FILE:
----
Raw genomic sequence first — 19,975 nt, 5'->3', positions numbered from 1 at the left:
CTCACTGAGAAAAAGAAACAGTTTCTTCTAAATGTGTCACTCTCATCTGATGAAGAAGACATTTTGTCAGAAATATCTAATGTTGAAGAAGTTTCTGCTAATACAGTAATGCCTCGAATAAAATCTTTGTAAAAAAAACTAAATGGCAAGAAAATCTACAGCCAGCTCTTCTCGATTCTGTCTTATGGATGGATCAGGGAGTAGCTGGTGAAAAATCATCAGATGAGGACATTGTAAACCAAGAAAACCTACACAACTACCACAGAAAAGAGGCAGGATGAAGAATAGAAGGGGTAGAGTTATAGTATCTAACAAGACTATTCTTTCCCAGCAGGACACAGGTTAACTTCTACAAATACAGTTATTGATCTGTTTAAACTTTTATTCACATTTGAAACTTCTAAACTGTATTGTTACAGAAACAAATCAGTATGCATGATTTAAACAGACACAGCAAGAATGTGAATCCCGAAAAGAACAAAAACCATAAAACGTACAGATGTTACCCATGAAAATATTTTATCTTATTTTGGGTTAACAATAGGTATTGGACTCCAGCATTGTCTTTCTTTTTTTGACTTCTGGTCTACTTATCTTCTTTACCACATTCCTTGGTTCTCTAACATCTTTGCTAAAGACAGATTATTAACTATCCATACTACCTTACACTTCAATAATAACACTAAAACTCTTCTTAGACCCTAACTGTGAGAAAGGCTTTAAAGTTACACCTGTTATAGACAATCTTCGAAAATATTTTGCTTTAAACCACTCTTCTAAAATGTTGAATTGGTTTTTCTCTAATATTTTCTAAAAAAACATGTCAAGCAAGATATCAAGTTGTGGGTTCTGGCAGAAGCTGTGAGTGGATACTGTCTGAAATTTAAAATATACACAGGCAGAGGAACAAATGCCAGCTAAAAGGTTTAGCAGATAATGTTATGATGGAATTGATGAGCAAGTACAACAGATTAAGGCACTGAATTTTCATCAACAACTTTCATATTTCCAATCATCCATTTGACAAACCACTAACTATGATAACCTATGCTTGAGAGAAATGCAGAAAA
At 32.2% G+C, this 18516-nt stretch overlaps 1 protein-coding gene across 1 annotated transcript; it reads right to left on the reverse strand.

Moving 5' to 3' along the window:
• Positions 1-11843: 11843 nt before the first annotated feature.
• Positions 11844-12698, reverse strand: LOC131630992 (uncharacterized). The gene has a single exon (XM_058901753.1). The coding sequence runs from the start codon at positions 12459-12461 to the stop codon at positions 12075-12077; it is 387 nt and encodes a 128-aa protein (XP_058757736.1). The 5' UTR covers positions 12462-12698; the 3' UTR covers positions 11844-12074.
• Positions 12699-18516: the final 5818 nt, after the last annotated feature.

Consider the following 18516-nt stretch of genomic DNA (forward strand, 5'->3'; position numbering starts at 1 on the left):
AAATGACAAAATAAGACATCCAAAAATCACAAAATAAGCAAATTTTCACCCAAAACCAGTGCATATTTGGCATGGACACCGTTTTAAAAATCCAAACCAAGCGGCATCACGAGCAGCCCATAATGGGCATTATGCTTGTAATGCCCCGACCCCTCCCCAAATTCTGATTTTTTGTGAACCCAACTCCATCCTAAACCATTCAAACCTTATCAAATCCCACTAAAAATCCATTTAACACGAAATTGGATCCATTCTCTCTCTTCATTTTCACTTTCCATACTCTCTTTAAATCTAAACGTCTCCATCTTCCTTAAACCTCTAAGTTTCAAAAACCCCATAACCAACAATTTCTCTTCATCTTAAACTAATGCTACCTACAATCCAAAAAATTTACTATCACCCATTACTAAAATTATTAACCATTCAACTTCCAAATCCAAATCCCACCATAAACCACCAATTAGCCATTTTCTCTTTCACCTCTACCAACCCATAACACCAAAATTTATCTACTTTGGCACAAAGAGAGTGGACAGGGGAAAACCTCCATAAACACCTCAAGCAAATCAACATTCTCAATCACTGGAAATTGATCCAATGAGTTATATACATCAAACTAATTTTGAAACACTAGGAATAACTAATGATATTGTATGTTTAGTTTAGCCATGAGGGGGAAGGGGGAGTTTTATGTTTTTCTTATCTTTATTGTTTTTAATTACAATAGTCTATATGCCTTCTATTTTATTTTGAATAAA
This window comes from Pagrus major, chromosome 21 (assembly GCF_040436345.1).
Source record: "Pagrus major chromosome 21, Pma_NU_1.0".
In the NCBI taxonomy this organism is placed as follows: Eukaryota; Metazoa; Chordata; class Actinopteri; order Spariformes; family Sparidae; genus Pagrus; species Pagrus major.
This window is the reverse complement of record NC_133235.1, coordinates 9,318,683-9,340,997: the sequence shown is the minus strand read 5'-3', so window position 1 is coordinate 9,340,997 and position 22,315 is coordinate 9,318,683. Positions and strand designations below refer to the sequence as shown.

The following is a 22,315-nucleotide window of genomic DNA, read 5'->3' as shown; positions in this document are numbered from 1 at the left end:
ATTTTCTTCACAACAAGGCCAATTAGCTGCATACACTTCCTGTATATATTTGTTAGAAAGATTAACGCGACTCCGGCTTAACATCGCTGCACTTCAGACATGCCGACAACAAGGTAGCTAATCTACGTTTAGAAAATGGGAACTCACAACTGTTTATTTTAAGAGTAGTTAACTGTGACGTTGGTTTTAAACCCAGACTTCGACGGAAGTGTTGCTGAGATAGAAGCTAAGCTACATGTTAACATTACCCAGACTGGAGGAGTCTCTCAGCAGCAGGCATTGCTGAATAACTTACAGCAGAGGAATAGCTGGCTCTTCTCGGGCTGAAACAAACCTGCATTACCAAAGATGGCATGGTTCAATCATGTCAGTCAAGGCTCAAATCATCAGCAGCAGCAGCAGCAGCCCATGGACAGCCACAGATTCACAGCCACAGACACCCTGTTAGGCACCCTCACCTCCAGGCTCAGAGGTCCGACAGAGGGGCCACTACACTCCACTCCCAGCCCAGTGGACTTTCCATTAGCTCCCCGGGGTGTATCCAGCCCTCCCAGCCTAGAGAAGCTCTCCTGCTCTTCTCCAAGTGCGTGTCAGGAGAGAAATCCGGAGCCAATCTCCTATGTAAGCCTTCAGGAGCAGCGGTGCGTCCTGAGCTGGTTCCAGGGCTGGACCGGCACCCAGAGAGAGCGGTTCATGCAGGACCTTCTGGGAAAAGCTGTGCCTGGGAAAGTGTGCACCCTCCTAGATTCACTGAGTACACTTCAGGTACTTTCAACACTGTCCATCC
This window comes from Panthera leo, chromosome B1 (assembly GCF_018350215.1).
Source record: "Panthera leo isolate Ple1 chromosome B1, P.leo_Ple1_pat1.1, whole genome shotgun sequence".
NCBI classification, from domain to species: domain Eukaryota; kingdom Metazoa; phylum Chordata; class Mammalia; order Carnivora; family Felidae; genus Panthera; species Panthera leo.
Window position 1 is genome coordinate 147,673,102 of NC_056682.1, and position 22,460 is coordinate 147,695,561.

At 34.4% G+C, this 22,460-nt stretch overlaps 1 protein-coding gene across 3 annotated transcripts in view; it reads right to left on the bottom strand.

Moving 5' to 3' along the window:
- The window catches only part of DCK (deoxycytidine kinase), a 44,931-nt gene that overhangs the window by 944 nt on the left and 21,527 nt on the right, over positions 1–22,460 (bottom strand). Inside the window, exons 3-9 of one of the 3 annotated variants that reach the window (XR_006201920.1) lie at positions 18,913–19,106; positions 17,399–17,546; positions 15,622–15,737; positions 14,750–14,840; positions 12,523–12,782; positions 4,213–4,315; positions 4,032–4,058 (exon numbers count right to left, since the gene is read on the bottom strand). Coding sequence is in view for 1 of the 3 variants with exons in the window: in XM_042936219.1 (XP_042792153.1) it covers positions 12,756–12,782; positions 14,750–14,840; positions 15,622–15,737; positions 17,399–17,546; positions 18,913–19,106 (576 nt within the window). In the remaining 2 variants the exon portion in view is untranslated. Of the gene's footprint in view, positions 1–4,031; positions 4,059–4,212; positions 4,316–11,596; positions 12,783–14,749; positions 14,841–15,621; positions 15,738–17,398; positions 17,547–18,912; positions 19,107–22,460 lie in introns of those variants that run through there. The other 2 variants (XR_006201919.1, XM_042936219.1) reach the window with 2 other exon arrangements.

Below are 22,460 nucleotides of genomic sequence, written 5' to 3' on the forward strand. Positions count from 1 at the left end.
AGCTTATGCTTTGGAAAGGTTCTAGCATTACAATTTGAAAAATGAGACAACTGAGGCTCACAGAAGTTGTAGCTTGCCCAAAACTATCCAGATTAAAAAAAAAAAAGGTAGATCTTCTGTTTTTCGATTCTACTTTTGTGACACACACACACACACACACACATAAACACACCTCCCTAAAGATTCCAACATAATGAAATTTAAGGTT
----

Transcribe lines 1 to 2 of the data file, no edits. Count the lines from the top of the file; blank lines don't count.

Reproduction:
Raw genomic sequence first — 19,975 nt, 5'->3', positions numbered from 1 at the left:
CTCACTGAGAAAAAGAAACAGTTTCTTCTAAATGTGTCACTCTCATCTGATGAAGAAGACATTTTGTCAGAAATATCTAATGTTGAAGAAGTTTCTGCTAATACAGTAATGCCTCGAATAAAATCTTTGTAAAAAAAACTAAATGGCAAGAAAATCTACAGCCAGCTCTTCTCGATTCTGTCTTATGGATGGATCAGGGAGTAGCTGGTGAAAAATCATCAGATGAGGACATTGTAAACCAAGAAAACCTACACAACTACCACAGAAAAGAGGCAGGATGAAGAATAGAAGGGGTAGAGTTATAGTATCTAACAAGACTATTCTTTCCCAGCAGGACACAGGTTAACTTCTACAAATACAGTTATTGATCTGTTTAAACTTTTATTCACATTTGAAACTTCTAAACTGTATTGTTACAGAAACAAATCAGTATGCATGATTTAAACAGACACAGCAAGAATGTGAATCCCGAAAAGAACAAAAACCATAAAACGTACAGATGTTACCCATGAAAATATTTTATCTTATTTTGGGTTAACAATAGGTATTGGACTCCAGCATTGTCTTTCTTTTTTTGACTTCTGGTCTACTTATCTTCTTTACCACATTCCTTGGTTCTCTAACATCTTTGCTAAAGACAGATTATTAACTATCCATACTACCTTACACTTCAATAATAACACTAAAACTCTTCTTAGACCCTAACTGTGAGAAAGGCTTTAAAGTTACACCTGTTATAGACAATCTTCGAAAATATTTTGCTTTAAACCACTCTTCTAAAATGTTGAATTGGTTTTTCTCTAATATTTTCTAAAAAAACATGTCAAGCAAGATATCAAGTTGTGGGTTCTGGCAGAAGCTGTGAGTGGATACTGTCTGAAATTTAAAATATACACAGGCAGAGGAACAAATGCCAGCTAAAAGGTTTAGCAGATAATGTTATGATGGAATTGATGAGCAAGTACAACAGATTAAGGCACTGAATTTTCATCAACAACTTTCATATTTCCAATCATCCATTTGACAAACCACTAACTATGATAACCTATGCTTGAGAGAAATGCAGAAAA